Of course folks like Bloglines, Rojo, Yahoo FeedSeeker, Feedster, and FeedLounge (among others I’m sure) are rolling up the user counts. Of course FeedLounge and FeedSeeker are counted multiple times as they add time sensitive info to their User-Agent (that has got to be against some best practices!), and Bloglines comes from a couple of different IPs.

Interestingly, Google Desktop is showing up as generating not only the highest number of hits, but the highest number of 200s.

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Managing Attention in Aggregators

May 29th, 2005

Scoble has a really lousy feature request for RSS aggregators

Feature request for RSS News Aggregators: I want to be able to “clean up” my feed subscription list. I want to remove any RSS feed that hasn’t published in the past XX days (default to 30).

Part of what makes personal publishing work, and what makes RSS such a key piece of it is that you don’t have to publish every day, you don’t have to publish every week, and you don’t have to publish on a schedule.

You can publish when you have time and something to say confident in the knowledge that your audience is still there, still waiting. In a well designed interface feeds without traffic should be zero cost mentally to all parties involved.

Matt Webb has a much better suggestion.

Here’s a feature I want from my RSS feeder. Every so often it should silently hide one of the feeds. If I notice, and if I remember what it was is that’s been hidden, I should be able to say: Hey, you forgot feed X, give it back!, and the application would say: Okay then, you got me banged to rights, here it is. If I don’t notice or can’t remember, the feed is deleted permanently.

But how do you tell when the aggregator has deleted the feed in order to see if you miss it, and when they a feed just hasn’t been updated recently?

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March 17th, 2005

One of the keys to any decent social software project is making it useful enough to the individual that they generate the data that makes the network useful. FeedTagger seems poised to do this.

The idea is simple. FeedTagger is a web based aggregator that allows you to browse not only by feeds and folders like existing aggregators but also by tags, tags you assign on a per feed, or per item basis.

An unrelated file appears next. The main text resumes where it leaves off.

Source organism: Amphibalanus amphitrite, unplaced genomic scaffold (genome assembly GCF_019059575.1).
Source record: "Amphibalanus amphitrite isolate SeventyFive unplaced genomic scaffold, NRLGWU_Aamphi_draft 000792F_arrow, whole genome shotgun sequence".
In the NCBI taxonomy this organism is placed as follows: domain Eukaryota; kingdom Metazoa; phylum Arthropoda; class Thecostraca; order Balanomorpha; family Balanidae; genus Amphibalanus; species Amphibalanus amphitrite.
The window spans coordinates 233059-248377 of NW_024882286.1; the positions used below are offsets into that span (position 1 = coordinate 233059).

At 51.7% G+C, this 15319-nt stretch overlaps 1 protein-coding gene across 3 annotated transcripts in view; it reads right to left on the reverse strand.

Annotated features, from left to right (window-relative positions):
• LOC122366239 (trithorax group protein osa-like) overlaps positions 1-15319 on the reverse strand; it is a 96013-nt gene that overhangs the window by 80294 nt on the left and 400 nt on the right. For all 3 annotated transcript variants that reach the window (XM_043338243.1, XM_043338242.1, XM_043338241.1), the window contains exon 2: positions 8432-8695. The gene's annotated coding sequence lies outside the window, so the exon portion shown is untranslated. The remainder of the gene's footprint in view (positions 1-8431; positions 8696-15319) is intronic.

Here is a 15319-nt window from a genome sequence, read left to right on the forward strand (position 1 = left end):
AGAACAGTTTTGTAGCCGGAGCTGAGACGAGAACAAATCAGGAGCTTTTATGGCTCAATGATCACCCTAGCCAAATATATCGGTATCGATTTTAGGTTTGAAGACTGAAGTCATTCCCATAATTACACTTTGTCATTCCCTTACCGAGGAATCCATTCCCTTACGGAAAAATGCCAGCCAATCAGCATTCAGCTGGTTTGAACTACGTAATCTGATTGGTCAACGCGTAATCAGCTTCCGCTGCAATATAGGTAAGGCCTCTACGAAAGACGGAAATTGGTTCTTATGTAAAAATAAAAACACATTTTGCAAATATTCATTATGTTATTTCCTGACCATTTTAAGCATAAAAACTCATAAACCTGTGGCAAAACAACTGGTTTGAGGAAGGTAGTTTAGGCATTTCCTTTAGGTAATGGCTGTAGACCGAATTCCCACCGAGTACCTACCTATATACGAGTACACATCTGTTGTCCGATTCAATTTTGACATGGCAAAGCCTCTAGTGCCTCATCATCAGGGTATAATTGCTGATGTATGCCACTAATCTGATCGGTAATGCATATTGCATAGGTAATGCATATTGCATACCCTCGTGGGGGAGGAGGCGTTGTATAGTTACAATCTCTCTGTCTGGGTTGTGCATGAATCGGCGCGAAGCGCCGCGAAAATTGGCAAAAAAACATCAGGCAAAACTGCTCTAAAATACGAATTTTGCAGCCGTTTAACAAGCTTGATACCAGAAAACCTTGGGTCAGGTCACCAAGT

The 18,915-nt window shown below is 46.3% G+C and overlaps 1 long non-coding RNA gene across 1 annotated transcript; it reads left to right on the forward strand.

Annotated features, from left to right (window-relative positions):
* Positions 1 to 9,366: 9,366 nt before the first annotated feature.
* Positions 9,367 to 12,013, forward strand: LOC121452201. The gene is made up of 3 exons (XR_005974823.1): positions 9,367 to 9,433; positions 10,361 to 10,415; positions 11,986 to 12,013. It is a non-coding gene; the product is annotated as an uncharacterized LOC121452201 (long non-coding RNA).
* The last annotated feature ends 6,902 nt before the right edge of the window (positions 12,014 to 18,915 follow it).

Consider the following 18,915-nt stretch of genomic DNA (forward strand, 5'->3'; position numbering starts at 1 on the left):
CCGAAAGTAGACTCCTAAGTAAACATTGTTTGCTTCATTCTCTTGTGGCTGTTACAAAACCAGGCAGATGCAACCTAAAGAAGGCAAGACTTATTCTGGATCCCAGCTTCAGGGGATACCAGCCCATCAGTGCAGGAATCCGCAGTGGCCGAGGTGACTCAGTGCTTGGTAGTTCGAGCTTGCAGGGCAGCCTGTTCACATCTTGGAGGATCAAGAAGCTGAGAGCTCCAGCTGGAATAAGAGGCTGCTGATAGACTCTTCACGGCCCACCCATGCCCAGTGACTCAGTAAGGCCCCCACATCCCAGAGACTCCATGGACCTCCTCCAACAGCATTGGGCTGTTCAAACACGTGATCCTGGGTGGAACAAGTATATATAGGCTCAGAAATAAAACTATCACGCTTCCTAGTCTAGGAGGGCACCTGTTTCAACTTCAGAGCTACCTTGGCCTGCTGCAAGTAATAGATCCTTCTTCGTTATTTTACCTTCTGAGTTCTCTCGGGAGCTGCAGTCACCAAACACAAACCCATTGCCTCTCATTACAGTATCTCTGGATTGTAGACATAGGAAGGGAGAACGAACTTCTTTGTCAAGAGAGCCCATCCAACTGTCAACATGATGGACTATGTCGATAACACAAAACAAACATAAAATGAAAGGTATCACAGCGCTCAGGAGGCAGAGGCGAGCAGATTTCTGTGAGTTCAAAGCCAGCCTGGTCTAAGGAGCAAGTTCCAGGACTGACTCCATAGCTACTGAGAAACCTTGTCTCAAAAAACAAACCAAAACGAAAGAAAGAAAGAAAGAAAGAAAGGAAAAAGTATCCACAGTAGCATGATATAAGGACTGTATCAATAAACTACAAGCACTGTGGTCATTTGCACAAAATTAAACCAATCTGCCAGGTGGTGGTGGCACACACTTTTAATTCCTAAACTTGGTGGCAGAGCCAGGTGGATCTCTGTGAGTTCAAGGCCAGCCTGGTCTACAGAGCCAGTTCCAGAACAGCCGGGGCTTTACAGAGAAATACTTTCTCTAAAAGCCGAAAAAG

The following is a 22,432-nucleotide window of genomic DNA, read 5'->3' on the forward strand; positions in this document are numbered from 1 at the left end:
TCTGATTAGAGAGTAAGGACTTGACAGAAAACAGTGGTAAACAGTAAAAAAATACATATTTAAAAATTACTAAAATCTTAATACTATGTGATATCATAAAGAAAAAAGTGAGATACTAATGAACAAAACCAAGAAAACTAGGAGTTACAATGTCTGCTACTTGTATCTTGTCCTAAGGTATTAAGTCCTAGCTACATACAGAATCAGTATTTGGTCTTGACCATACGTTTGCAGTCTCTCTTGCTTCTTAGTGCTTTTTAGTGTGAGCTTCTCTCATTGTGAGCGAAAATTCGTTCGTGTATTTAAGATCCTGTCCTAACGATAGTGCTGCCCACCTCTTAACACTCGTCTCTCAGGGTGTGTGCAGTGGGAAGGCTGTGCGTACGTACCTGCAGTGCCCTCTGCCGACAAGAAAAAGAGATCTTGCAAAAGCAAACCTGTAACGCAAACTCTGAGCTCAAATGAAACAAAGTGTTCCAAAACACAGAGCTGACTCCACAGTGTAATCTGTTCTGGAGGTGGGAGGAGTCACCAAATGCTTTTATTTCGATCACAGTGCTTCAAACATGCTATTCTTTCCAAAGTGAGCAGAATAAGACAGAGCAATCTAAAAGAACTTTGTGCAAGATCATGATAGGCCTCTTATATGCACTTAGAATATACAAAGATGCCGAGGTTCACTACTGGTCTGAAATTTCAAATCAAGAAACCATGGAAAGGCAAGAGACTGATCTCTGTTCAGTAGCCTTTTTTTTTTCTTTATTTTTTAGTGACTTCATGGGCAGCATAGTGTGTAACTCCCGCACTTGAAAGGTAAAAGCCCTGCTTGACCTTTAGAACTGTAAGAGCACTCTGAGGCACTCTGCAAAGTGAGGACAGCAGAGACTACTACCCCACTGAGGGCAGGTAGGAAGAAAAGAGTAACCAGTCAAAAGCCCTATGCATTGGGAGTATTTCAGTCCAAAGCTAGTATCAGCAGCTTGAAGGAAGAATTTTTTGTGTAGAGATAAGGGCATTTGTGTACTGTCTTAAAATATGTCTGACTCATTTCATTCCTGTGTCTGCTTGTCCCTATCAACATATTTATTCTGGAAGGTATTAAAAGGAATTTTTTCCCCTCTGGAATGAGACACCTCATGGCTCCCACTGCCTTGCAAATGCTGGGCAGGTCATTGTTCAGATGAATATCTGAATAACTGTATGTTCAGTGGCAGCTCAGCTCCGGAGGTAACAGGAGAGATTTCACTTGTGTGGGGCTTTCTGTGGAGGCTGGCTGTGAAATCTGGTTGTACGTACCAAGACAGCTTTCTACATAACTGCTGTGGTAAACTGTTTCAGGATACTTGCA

Right now the emergent social knowledge community is just a flicker of potential, but in the mean time its a very interesting re-thinking of the aggregator.

And Chris is blogging about his experience building it, including using Magpie to run smack into PHP5’s XML parsing bugs. (fixed in the PHP5 nightlies)

update: this bug

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Same Web, Different Front Ends

February 23rd, 2005

Ted says RSS aggregators are the killer app, killer in the sense that they are

the app that does so much that it consumes all available CPU, memory, network, and disk.

He goes on to say

It’s a reflection of the way that my relationship to the web has changed. I hardly use a standalone browser anymore — mostly for searching or printing. I don’t have time to go

Funny, I’m following this trend to opposite end of the curve. I’ve been noticing lately that I spend less and less time using anything other then my standalone browser, Firefox. Once I’ve got a decent coding environment built in, pretty much the only external apps will become ssh and chat. Functionally Firefox is very close to becoming my operating system. (though in practice I still prefer running it on platforms other then Windows)

While the news has been full of the problems with network based and centralized services (see Preshrunk or Schneier), their nativeness suggests that perhaps some of the problems Ted is seeing are an impedance mismatch.

And a quick, semi-related tip, if you’re setting up several people on FoF, consider setting up a shared cache directory to get some economies of scale.

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RSS Aggregator Popularity

March 20th, 2004

9 months ago I ran a report on which of the RSS aggregators which hit LaughingMeme were most popular by total requests. Using some Perl, some awk, some cool shell-fu Steve sent me last time, and Haiko Hebig’s elegant CSS I whipped up some new graphs, most popular RSS aggregators by unique IP. These stats are for the last month of traffic on LaughingMeme, for each of the RSS feeds associated with this blog.

The first graph is the 20 most popular RSS aggregators regardless of version. The second graph treats each version of the aggregators as distinct.

Couple of things to note.

1. NewNewsWire still dominates, after all this time, not only in popularity, but also in diversity with a total of 18 distinct versions (counting Lite, and paid as distinct) observed.